B.A., Psychology with minor in Animal Science, California State Polytechnic University, Pomona, 2018
M.S. in Animals and Public Policy, Tufts University, 2020
Digital Communications and Internships Manager, Biodiversity for a Livable Climate, Cambridge, MA
In what ways do you use your MAPP in your current position?
I actively connect the dots between human, animal, and planet health. The MAPP program taught me that these are all interconnected. To spread awareness for this philosophy, I use the writing techniques I practiced during MAPP. Rather than only allowing academic writing, the professors encourage creative and advocacy writing, as well.
Tell us about your MAPP project or preceptorship. In what ways did it help you form your career goals?
Interning with World Animal Net was my first experience working remotely. I gained experience in creating online content, working with people living in different parts of the world, and disseminating information to specific audiences. I learned the importance of using digital platforms for advocacy work. The internet has become a large part of our everyday lives, so I am sure I will be using these skills throughout the rest of my career.
What did you like most about the MAPP program?
I liked almost everything, but if I had to decide, I would choose two things:
1. A lot of the classes were discussion-based. They allowed me to learn more about my classmates and to hear from different perspectives. This format also validated everyone’s experience.
2. I also really enjoyed the close-knit community. The faculty and staff were welcoming. I always felt included in conversations. Considering I did not know anyone when I arrived (I had never stepped foot in Massachusetts before I moved for the program), this was important to me.
What were you doing before entering the M.S. in Animals and Public Policy (MAPP) program?
I took a gap year to finish my undergraduate research project, volunteer, work on graduate school applications, and travel. I taught an Animal-Assisted Therapy and Animal Welfare class at a women’s prison. Then I toured around the countries of New Zealand and Iceland. Lastly, I participated in political actions regarding animal rights and environmental issues that affect wildlife and humans alike.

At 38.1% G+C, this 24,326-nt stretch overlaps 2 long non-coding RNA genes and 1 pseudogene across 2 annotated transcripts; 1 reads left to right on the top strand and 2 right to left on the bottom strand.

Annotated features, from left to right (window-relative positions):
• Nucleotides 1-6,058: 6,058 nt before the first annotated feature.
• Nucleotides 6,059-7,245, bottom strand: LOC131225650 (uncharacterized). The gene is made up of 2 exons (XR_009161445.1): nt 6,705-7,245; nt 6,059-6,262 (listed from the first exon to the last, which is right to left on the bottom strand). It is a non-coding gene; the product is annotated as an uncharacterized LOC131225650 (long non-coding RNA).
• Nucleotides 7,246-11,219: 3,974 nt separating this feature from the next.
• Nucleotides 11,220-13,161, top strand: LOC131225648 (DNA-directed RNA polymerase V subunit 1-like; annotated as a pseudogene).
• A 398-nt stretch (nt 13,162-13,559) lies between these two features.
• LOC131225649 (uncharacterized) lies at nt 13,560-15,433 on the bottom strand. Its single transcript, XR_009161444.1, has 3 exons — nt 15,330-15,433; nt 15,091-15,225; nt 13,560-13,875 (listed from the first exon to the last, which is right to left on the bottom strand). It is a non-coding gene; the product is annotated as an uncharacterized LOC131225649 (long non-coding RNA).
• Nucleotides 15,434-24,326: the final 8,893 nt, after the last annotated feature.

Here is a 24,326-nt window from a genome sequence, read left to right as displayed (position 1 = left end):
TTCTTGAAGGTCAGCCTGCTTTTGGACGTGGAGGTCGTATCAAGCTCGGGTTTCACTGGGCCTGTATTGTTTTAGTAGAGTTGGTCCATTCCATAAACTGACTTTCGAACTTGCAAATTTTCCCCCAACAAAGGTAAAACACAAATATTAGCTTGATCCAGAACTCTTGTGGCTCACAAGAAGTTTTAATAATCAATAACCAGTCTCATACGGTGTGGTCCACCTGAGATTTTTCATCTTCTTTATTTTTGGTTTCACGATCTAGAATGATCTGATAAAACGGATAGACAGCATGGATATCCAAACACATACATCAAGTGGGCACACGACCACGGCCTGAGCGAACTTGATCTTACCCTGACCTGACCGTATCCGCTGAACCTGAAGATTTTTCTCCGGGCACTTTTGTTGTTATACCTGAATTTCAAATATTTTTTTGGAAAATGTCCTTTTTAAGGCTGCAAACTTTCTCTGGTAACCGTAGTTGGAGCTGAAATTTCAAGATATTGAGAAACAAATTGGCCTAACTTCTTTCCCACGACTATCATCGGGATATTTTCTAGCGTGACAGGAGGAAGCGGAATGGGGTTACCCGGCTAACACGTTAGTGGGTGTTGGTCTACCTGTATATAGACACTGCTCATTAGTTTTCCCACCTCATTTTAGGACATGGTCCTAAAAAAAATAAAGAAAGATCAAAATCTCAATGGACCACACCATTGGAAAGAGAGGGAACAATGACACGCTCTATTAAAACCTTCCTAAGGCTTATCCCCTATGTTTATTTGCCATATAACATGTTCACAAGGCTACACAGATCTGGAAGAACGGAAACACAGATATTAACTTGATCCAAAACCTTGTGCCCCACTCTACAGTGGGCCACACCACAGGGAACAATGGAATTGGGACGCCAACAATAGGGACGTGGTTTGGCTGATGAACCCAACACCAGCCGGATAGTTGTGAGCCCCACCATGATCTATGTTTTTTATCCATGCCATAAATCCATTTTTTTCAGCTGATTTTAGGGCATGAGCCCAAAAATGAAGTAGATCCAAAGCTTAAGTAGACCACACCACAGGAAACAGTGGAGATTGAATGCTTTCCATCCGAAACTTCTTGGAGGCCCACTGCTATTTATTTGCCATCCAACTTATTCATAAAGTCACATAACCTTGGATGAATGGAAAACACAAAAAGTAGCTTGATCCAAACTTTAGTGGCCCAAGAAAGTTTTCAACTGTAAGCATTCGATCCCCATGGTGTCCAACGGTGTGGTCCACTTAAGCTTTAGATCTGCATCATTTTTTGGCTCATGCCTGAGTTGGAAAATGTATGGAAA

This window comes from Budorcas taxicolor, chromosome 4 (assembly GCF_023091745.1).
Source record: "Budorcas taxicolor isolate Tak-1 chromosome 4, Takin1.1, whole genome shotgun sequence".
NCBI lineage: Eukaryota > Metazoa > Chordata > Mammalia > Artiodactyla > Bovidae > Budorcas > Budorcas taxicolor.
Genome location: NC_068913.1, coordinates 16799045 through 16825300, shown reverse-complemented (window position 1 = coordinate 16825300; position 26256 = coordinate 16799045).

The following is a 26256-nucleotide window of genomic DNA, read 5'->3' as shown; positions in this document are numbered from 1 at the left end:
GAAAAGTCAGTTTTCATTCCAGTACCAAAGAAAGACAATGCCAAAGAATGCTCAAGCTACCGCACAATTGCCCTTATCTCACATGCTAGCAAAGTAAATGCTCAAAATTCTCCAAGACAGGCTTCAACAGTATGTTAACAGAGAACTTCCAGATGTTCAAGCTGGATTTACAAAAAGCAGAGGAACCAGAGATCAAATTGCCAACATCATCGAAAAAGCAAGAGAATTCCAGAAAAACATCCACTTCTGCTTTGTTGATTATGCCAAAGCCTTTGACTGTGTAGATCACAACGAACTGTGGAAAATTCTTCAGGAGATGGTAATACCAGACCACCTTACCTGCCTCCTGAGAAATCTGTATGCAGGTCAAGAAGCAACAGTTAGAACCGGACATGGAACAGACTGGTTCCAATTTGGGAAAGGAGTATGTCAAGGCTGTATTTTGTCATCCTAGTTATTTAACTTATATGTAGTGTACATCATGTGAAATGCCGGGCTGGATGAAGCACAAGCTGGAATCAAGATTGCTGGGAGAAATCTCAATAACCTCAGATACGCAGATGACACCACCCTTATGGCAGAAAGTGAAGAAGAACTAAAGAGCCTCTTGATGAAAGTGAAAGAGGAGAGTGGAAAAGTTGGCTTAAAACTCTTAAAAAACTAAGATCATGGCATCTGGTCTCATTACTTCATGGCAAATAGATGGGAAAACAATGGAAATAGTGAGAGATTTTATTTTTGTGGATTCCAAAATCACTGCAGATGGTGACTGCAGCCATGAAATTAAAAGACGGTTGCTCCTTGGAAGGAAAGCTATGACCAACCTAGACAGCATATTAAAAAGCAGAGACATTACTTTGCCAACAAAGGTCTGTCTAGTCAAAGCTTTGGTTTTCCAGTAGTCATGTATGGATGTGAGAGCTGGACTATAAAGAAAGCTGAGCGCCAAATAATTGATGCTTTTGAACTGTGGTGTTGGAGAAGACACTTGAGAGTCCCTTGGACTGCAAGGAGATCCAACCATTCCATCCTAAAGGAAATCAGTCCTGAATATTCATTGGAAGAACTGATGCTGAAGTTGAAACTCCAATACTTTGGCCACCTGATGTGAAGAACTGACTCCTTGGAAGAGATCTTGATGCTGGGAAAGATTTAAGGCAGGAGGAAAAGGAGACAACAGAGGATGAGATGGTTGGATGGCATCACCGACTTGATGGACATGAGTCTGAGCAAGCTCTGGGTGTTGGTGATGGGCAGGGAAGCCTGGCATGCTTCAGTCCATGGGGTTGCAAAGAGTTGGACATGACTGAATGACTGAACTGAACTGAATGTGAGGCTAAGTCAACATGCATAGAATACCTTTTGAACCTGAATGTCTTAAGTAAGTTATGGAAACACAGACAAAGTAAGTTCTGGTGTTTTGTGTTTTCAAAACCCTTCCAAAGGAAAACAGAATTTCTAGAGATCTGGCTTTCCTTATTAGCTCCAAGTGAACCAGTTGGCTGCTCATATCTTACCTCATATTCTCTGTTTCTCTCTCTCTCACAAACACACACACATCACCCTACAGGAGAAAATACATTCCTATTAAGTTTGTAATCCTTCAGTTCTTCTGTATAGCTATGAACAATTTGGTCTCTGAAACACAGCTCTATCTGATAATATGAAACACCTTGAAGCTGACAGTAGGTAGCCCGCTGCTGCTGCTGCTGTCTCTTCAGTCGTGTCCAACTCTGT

What aspects of MAPP led to your decision to join the program?
I have always had a passion for changing the world by shifting the way we view and, in turn, treat animals. This program illustrates that concept better than I could have imagined. The other programs I applied to were focused on animal-assisted therapy. Although that still interests me, I love that this program also emphasizes animal welfare. This program is unique for its ability to promote careers that benefit both animals and humans.
Interests in and experience with animals
I have had a variety of pets growing up including rabbits, dogs, fish, and a turtle. For a while, I worked as a dog walker and a dog sitter. During college, I studied animal-assisted interventions. I was involved in two research projects that examined reading dog programs. For both, I interacted with therapy dogs and children (some with disabilities). I investigated how these interactions affect both the human and animal involved, but I mostly focused on the human side. I now want to shift my focus on the animal side by exploring how our decisions impact the lives of both domesticated and wild creatures.
Is there anything else you would like to share with prospective MAPP students?
The beauty of this program is that you hardly ever end up where you expect to after you graduate. The people you meet, the topics you discuss, and the experience as a whole will challenge your beliefs. MAPP invests in people by fostering both professional and personal growth.
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